whose only aim in life was to perform his duties towards his fellow beings and help others

Jane Eyre and St John Rivers. (An illustration by F. H. Townsend, 1847)

Charlotte Bronte - Jane Eyre

embrace the fold of Christianity. He proposes to Jane who, according to his estimation,

would make for an appropriate wife of a missionary, unlike Ms Rosamund. His proposal

lacks the passion and sentiment with which Rochester had offered marriage to Jane. Jane is

never quite able to warm up to him or feeling intimate with this “Christian and practical

philanthropist” (Ch 30). Jane appears to very stoic in her acceptance of what the world had

dealt out to her but she aches for what she had experienced with Rochester.

However tempting might have been St John’s offer to marry her and take her to

India as a missionary’s wife, he does not seem to love. Jane, consistent with her character,

refuses to compromise of the fact that she would want love and passion in her husband. She

offers to travel with his as his companion for his missionary work in India but her proposal is

turned down. John Rivers, a symbol of organized religion, does not appeal to her heart or

her soul. Jane does admit that his work was truly commendable but realises that she could

not be a part of it and St John, on his part, refuses to turn away from his vocation and

calling. Towards the end of Chapter 33, we are informed that Jane had finally inherited a

part of her deceased Uncle Eyre’s property. It is important to note how information

regarding her uncle in Madeira repeatedly almost coincided with the beginning of every

new phase in her life.

Jane comes to the conclusion that St rivers was a kind human but would never make

for a good husband since he was single-minded in his aspiration. His proposal was

calculative and despite his injunction that “God and nature intended you for a missionary’s

wife”, we learn that Jane is no self-abnegating Helen Burns. She burns with passion for life

and love. He had misconstrued Jane’s potential to choose and had been severely flawed in

his assessment that she would submit to his declaration, “I claim you” (Ch 34). He
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enumerates her qualities carefully and coldly and Jane exclaims, “I scorn your idea of love.”

He entreats her again and Jane blurts out that if she “were to marry *him+, *he+ would kill

[her], suggesting that such a loveless union would stifle her to death. She does eventually

submit to his proposal, making peace with the fact that it might after all be “God’s will”. In a

seemingly supernatural interruption, Jane hears a voice calling out to her and she is stirred

to set out again into the wilderness of the world to seek Edward Rochester.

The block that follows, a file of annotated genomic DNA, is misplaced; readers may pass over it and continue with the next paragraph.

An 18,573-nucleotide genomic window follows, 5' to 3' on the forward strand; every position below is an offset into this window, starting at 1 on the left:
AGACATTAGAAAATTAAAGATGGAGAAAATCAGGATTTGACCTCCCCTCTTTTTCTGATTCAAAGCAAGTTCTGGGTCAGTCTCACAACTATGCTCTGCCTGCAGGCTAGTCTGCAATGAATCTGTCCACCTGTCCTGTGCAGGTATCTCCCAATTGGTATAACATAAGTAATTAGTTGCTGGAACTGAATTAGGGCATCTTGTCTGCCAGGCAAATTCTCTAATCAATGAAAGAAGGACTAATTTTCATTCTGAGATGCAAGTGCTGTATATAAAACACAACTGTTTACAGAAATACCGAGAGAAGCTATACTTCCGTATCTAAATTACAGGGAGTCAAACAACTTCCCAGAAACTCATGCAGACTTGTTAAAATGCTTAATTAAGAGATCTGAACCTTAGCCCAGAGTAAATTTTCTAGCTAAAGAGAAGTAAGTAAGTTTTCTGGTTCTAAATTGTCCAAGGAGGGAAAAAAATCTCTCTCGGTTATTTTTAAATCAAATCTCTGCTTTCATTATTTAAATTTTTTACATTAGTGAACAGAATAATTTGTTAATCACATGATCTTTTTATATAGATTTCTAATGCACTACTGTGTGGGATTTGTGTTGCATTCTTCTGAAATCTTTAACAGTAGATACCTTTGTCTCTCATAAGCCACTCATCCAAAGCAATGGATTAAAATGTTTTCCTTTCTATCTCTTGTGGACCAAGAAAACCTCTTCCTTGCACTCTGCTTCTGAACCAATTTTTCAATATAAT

 Ferndean

“Reader, I married him” (Ch 38). In a manner that is characteristic of the narratorial voice,

the readers are informed that Jane had finally run back into the arms of Rochester. When

Jane had left Thornfield in the third section, she had in a fit of passion said that Rochester

would lose his right hand and right eye. Bertha, Jane’s seemingly more malignant double,

had succeeded in doing that when she had burnt Thornfield down.

( ) The following is a clip from the 2011

film directed by Cary Fukunaga and starring Mia Wasikowska and Michael Fassbender as

Jane and Rochester respectively.

When Rochester reminds her that theirs might yet again be an unequal union, Jane

retorts that she had become independent and rich and was therefore in every which way his

equal and able to exercise her free will. She suggests that she would accept him in any form

possible, companion, nurse or wife, as long as he would accept her as such. This is the kind

of statement that had ruffled the feathers of several of Bronte’s contemporaries and critics.

Jane’s outspoken nature and Bronte’s uninhibited expression of female desire and sexuality
Charlotte Bronte - Jane Eyre

had not done down too well with several of the Victorian readers who found it

inappropriate and improper given the conventions that reigned at those times. The novel

concludes with the information that St John had gone away to India as a missionary, without

a companion and wife, and was probably on his way to meet his Maker.

Missing Mothers of Victorian fiction and Jane Eyre

In The Life of Charlotte Bronte, Elizabeth Gaskell introduces the Bronte siblings as

“six little motherless children”. Catherine Dever notes that “Gaskell’s first chapter climaxes

in the graphic reproduction of the Bronte family tombstone in Haworth Church” where

Maria Bronte, the mother, lay interred (Dever 2). She goes on to suggest that Gaskell had

constructed the death of Maria Bronte as the “organizing principle, central crisis and source

for dramatic tension” for her biography. Her mother’s death had certainly been a terrible

blow to Charlotte but this kind of structuring reveals something more significant about the

role of the mother in Victorian fiction.

The suggestion here is not that Bronte’s life began with the death of her mother but

the death of the mother is what can be used a primary point of entry into the life of a

person/character. With loss of the mother, a stock characteristic of the Victorian narrative,

the subject is examined and investigated throughout her/his progress back into the folds of

Victorian domesticity. The bildungsroman’s progress is quite heavily dependent upon

maternal loss for the interrogation of the child’s moral and psychological negotiation with

the world around. The construction of the Victorian ideal of motherhood and domesticity is

only possible if the “angelic” mother is herself absent. This absence opens up the space for
Charlotte Bronte - Jane Eyre

negotiations regarding the ideology of the age and the ideals can easily be projected upon a